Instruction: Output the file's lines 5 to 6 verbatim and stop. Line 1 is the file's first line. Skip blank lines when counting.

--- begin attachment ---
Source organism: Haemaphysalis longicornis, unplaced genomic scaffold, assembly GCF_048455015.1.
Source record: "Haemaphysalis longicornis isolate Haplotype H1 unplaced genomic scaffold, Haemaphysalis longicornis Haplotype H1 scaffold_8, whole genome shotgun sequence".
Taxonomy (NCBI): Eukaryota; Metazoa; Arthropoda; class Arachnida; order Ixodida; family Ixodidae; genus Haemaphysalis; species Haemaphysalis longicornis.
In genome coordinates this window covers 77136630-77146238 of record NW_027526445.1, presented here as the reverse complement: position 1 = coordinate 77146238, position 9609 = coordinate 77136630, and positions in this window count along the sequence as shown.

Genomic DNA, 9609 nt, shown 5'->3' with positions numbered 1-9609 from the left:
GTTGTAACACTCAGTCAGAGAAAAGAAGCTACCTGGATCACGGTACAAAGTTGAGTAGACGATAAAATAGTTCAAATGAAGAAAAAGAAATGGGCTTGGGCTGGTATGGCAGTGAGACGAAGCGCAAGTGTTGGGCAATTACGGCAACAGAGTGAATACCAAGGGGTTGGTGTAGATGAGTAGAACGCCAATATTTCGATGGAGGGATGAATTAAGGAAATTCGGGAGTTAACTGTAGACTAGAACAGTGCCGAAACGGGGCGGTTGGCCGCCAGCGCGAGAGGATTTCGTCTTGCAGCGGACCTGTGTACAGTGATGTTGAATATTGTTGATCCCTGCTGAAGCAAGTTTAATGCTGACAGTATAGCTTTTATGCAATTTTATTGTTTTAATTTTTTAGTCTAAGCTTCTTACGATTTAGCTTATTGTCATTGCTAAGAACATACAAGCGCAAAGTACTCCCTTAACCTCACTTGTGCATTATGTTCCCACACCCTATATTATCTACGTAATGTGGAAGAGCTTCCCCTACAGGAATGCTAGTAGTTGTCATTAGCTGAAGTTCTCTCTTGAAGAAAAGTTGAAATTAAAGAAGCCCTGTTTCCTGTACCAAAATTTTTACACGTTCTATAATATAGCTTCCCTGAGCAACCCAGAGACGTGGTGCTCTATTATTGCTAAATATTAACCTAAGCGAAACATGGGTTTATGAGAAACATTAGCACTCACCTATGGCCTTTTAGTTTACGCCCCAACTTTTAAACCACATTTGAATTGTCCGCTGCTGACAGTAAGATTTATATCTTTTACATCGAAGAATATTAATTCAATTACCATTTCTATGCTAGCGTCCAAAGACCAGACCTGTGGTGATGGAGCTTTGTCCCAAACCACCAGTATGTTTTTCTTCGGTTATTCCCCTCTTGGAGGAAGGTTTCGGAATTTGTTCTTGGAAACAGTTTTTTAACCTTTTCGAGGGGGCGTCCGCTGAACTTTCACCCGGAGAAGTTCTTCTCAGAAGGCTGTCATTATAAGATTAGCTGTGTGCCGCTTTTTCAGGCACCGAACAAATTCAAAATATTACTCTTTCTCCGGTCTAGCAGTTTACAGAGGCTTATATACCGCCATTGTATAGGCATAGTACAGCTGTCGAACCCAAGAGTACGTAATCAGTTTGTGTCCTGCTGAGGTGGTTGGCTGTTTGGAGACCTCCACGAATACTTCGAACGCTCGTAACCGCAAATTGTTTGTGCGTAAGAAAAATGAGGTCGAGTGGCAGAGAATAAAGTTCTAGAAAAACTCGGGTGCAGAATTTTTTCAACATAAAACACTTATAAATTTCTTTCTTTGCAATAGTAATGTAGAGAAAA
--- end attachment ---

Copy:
Genomic DNA, 9609 nt, shown 5'->3' with positions numbered 1-9609 from the left:
GTTGTAACACTCAGTCAGAGAAAAGAAGCTACCTGGATCACGGTACAAAGTTGAGTAGACGATAAAATAGTTCAAATGAAGAAAAAGAAATGGGCTTGGGCTGGTATGGCAGTGAGACGAAGCGCAAGTGTTGGGCAATTACGGCAACAGAGTGAATACCAAGGGGTTGGTGTAGATGAGTAGAACGCCAATATTTCGATGGAGGGATGAATTAAGGAAATTCGGGAGTTAACTGTAGACTAGAACAGTGCCGAAACGGGGCGGTTGGCCGCCAGCGCGAGAGGATTTCGTCTTGCAGCGGACCTGTGTACAGTGATGTTGAATATTGTTGATCCCTGCTGAAGCAAGTTTAATGCTGACAGTATAGCTTTTATGCAATTTTATTGTTTTAATTTTTTAGTCTAAGCTTCTTACGATTTAGCTTATTGTCATTGCTAAGAACATACAAGCGCAAAGTACTCCCTTAACCTCACTTGTGCATTATGTTCCCACACCCTATATTATCTACGTAATGTGGAAGAGCTTCCCCTACAGGAATGCTAGTAGTTGTCATTAGCTGAAGTTCTCTCTTGAAGAAAAGTTGAAATTAAAGAAGCCCTGTTTCCTGTACCAAAATTTTTACACGTTCTATAATATAGCTTCCCTGAGCAACCCAGAGACGTGGTGCTCTATTATTGCTAAATATTAACCTAAGCGAAACATGGGTTTATGAGAAACATTAGCACTCACCTATGGCCTTTTAGTTTACGCCCCAACTTTTAAACCACATTTGAATTGTCCGCTGCTGACAGTAAGATTTATATCTTTTACATCGAAGAATATTAATTCAATTACCATTTCTATGCTAGCGTCCAAAGACCAGACCTGTGGTGATGGAGCTTTGTCCCAAACCACCAGTATGTTTTTCTTCGGTTATTCCCCTCTTGGAGGAAGGTTTCGGAATTTGTTCTTGGAAACAGTTTTTTAACCTTTTCGAGGGGGCGTCCGCTGAACTTTCACCCGGAGAAGTTCTTCTCAGAAGGCTGTCATTATAAGATTAGCTGTGTGCCGCTTTTTCAGGCACCGAACAAATTCAAAATATTACTCTTTCTCCGGTCTAGCAGTTTACAGAGGCTTATATACCGCCATTGTATAGGCATAGTACAGCTGTCGAACCCAAGAGTACGTAATCAGTTTGTGTCCTGCTGAGGTGGTTGGCTGTTTGGAGACCTCCACGAATACTTCGAACGCTCGTAACCGCAAATTGTTTGTGCGTAAGAAAAATGAGGTCGAGTGGCAGAGAATAAAGTTCTAGAAAAACTCGGGTGCAGAATTTTTTCAACATAAAACACTTATAAATTTCTTTCTTTGCAATAGTAATGTAGAGAAAA